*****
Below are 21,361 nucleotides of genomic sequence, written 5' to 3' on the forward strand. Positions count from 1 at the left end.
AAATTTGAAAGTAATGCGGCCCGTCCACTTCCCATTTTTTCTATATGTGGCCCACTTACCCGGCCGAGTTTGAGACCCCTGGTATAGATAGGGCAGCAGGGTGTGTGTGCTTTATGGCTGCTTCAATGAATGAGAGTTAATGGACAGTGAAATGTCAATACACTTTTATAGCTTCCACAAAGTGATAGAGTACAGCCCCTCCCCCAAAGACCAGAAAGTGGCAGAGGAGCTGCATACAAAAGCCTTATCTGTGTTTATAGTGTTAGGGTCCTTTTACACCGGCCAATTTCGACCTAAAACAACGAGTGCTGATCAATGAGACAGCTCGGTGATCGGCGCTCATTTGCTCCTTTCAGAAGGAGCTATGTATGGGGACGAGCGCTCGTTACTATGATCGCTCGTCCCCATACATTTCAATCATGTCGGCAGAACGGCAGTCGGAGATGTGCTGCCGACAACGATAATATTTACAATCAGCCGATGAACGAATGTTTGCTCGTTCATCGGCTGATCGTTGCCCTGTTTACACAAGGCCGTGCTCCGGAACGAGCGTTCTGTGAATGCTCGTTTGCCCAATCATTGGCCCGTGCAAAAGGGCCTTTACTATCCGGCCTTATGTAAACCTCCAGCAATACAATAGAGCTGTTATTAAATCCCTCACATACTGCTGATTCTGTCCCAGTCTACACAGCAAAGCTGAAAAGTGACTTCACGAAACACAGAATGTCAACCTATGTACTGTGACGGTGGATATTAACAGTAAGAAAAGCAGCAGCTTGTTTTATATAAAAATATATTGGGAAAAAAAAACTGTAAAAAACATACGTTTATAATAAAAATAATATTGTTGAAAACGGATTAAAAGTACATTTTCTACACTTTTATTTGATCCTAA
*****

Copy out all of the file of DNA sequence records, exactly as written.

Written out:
Below are 21,361 nucleotides of genomic sequence, written 5' to 3' on the forward strand. Positions count from 1 at the left end.
AAATTTGAAAGTAATGCGGCCCGTCCACTTCCCATTTTTTCTATATGTGGCCCACTTACCCGGCCGAGTTTGAGACCCCTGGTATAGATAGGGCAGCAGGGTGTGTGTGCTTTATGGCTGCTTCAATGAATGAGAGTTAATGGACAGTGAAATGTCAATACACTTTTATAGCTTCCACAAAGTGATAGAGTACAGCCCCTCCCCCAAAGACCAGAAAGTGGCAGAGGAGCTGCATACAAAAGCCTTATCTGTGTTTATAGTGTTAGGGTCCTTTTACACCGGCCAATTTCGACCTAAAACAACGAGTGCTGATCAATGAGACAGCTCGGTGATCGGCGCTCATTTGCTCCTTTCAGAAGGAGCTATGTATGGGGACGAGCGCTCGTTACTATGATCGCTCGTCCCCATACATTTCAATCATGTCGGCAGAACGGCAGTCGGAGATGTGCTGCCGACAACGATAATATTTACAATCAGCCGATGAACGAATGTTTGCTCGTTCATCGGCTGATCGTTGCCCTGTTTACACAAGGCCGTGCTCCGGAACGAGCGTTCTGTGAATGCTCGTTTGCCCAATCATTGGCCCGTGCAAAAGGGCCTTTACTATCCGGCCTTATGTAAACCTCCAGCAATACAATAGAGCTGTTATTAAATCCCTCACATACTGCTGATTCTGTCCCAGTCTACACAGCAAAGCTGAAAAGTGACTTCACGAAACACAGAATGTCAACCTATGTACTGTGACGGTGGATATTAACAGTAAGAAAAGCAGCAGCTTGTTTTATATAAAAATATATTGGGAAAAAAAAACTGTAAAAAACATACGTTTATAATAAAAATAATATTGTTGAAAACGGATTAAAAGTACATTTTCTACACTTTTATTTGATCCTAA